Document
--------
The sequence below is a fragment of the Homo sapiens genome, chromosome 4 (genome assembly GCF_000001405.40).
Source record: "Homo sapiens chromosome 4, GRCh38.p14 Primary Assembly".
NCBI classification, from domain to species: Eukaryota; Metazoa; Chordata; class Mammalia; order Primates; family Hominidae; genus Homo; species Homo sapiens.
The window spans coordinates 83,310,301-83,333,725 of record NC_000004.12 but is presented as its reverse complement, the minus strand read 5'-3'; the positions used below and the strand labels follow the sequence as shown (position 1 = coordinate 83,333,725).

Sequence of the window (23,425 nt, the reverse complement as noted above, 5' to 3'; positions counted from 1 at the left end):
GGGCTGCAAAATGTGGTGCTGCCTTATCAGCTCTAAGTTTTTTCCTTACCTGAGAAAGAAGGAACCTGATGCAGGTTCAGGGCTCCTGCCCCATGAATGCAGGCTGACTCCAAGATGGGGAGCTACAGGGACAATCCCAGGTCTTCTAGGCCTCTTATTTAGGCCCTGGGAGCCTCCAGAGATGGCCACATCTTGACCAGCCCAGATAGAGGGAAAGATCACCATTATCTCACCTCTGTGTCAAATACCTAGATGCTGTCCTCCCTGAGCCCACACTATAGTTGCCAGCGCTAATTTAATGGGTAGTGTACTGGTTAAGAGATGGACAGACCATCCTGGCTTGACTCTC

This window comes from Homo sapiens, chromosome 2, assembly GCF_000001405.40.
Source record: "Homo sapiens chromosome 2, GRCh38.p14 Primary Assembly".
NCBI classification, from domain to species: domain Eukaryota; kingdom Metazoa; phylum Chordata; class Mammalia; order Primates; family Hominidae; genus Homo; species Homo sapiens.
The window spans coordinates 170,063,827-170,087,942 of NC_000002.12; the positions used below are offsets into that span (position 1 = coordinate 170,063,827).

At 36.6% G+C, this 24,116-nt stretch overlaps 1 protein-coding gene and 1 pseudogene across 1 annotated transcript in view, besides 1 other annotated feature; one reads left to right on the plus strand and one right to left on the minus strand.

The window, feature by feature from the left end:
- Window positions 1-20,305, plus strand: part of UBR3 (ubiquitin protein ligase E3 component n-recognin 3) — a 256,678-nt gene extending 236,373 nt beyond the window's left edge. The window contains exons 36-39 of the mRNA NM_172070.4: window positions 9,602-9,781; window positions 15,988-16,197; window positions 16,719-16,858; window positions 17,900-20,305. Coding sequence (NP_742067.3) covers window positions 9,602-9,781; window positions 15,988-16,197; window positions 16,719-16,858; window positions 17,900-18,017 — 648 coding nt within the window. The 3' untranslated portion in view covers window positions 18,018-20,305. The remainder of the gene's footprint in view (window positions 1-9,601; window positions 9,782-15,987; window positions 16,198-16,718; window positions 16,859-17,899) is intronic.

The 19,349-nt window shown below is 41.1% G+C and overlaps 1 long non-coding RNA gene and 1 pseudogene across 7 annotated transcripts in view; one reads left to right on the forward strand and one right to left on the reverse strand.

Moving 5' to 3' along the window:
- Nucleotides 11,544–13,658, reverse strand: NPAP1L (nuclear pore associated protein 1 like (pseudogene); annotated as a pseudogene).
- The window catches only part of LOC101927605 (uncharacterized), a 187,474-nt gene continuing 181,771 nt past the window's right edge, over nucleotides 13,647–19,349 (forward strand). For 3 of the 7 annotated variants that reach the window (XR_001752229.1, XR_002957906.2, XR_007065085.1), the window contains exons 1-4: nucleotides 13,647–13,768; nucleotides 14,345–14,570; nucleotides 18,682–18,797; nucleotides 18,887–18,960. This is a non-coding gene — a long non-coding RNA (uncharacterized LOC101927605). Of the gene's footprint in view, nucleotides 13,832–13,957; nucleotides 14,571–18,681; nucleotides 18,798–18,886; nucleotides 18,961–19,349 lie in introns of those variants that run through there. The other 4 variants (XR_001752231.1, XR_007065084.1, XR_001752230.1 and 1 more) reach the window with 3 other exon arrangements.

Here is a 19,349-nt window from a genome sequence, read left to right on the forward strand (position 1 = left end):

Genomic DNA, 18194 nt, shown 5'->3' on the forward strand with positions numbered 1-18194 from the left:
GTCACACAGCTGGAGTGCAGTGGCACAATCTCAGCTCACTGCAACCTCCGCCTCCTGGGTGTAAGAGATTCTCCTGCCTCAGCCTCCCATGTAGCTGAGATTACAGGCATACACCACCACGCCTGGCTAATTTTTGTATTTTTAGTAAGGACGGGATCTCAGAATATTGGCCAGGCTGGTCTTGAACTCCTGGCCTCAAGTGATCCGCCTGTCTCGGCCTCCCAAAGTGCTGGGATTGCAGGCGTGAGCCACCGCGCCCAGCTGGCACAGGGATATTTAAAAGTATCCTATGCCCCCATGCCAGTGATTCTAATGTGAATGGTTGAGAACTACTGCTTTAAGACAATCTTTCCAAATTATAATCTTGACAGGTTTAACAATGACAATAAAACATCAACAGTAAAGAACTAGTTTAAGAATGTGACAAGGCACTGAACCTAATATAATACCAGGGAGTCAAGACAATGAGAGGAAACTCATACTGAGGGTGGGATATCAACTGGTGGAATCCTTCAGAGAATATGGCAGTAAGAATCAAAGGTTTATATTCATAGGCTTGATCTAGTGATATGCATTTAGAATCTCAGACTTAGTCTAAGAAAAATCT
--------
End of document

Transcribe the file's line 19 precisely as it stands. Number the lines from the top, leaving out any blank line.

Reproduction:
Genomic DNA, 18194 nt, shown 5'->3' on the forward strand with positions numbered 1-18194 from the left: